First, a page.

Hi Soraya! Yes, I knew you would get it! You have written so eloquently exactly how I feel. It certainly does take an incredible effort to get going each day, and so much focus to attend hospital regularly and see that bits are falling off as the years go on smile emoticon Treatment takes it’s toll both mentally and physically, and the list of what you are losing seems to be longer than what you gain, but ultimately we are still alive and enjoy some incredible times with our loved ones and friends. I guess it’s the choice thing I find hard to accept. All this happens to us and there is very little choice, we must accept it all, and adapt, whether we like it or not! We have much in common, and I appreciate your kind words. I wish you well with your current issues, and hope you have one of those wonderful times we both appreciate when you are away. Big love, Chris xxx
thank you as always Chris we have a right to feel selfish some time in our lives its just the way life is I like your wife had to look after someone I loved who was terminal for a 29 years and I am sure your wife feels the same as I did we love our partner and we cope so what if you feel selfish sometimes you are not alone some people are and they are in good health and they do not have the right to be selfish but they are. Myself I feel so very lucky not to have suffered as you and many others have and I feel selfish at times so what!!! I have learned after being free from cancer for 12 months to do a little at a time, so what if it does not get done there is still another day. Thanks as always for your blogs Chris. xxx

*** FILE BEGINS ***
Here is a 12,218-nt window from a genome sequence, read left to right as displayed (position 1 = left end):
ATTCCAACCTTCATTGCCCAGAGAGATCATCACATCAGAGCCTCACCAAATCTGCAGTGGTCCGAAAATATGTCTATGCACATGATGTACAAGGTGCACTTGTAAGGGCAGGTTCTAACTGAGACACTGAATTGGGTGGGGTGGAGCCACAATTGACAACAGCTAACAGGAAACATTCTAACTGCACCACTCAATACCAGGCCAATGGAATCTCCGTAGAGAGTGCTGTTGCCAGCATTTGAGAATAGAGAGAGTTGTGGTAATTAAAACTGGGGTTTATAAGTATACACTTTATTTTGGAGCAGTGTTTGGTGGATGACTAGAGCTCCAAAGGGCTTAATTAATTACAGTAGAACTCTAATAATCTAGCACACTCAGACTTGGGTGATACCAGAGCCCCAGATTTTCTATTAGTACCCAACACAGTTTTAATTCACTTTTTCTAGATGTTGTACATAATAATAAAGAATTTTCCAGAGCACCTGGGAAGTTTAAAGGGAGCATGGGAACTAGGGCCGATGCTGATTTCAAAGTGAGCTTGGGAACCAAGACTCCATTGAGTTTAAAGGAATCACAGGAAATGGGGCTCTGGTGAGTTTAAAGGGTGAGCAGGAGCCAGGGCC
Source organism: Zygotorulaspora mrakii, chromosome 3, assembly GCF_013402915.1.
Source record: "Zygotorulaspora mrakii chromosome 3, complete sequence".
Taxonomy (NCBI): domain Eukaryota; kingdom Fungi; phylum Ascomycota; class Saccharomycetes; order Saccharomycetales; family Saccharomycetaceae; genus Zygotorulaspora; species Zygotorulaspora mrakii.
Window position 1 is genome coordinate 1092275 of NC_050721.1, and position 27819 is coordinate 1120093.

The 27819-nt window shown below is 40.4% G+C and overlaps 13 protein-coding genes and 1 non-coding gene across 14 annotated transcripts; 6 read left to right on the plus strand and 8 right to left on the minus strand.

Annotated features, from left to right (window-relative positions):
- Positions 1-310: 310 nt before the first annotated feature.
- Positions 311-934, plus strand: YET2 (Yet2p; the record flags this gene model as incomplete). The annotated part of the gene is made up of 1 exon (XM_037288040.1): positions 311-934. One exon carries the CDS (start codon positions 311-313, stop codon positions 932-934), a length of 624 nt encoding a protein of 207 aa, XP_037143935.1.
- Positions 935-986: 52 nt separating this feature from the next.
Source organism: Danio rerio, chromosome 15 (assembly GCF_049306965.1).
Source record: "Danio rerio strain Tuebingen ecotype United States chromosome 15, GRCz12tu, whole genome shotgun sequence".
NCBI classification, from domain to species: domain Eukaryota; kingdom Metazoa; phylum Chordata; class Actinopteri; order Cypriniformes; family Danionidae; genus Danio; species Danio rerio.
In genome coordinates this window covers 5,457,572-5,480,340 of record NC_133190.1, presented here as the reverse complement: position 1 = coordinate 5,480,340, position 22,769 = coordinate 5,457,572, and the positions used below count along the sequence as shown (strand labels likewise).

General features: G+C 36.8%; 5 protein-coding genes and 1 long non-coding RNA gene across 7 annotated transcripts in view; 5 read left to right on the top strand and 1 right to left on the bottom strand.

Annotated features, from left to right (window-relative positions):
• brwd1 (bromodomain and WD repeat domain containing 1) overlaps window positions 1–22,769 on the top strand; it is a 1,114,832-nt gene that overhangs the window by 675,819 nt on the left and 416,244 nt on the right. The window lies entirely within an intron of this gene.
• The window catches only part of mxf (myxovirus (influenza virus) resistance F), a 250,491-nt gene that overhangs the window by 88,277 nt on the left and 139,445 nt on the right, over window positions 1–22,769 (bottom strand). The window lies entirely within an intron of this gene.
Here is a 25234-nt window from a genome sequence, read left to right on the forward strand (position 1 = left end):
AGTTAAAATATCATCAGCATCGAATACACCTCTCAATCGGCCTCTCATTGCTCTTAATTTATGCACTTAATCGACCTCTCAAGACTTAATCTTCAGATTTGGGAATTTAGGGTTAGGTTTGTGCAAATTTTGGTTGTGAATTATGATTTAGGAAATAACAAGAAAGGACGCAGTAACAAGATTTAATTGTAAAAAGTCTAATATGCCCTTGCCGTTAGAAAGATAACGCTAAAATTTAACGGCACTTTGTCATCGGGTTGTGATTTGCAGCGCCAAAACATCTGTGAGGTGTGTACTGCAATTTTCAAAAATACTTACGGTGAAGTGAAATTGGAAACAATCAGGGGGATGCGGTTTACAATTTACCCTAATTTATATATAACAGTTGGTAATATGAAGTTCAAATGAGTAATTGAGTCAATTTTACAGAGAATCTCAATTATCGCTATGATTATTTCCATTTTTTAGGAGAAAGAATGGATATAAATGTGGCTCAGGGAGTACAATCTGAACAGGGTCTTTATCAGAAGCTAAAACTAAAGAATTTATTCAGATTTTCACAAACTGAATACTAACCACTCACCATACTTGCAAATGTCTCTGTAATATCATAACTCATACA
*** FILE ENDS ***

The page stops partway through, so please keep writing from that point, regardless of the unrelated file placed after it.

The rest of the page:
Thx for your comments Georgine, they make a lot of sense. I have tried to change the way I see things but I think that even after all this time, I find it hard to take more than I give! Many people have mentioned that feeling of self preservation, and I know that if I am not well, life for everyone around me becomes difficult, so I have to focus on staying well which means I must rest more. My family and friends fully understand things, and I guess I must just accept that’s the way it is! So pleased that you have been able to pick yourself up from your own setbacks and continue to enjoy life. You are an example to us all! Chris xx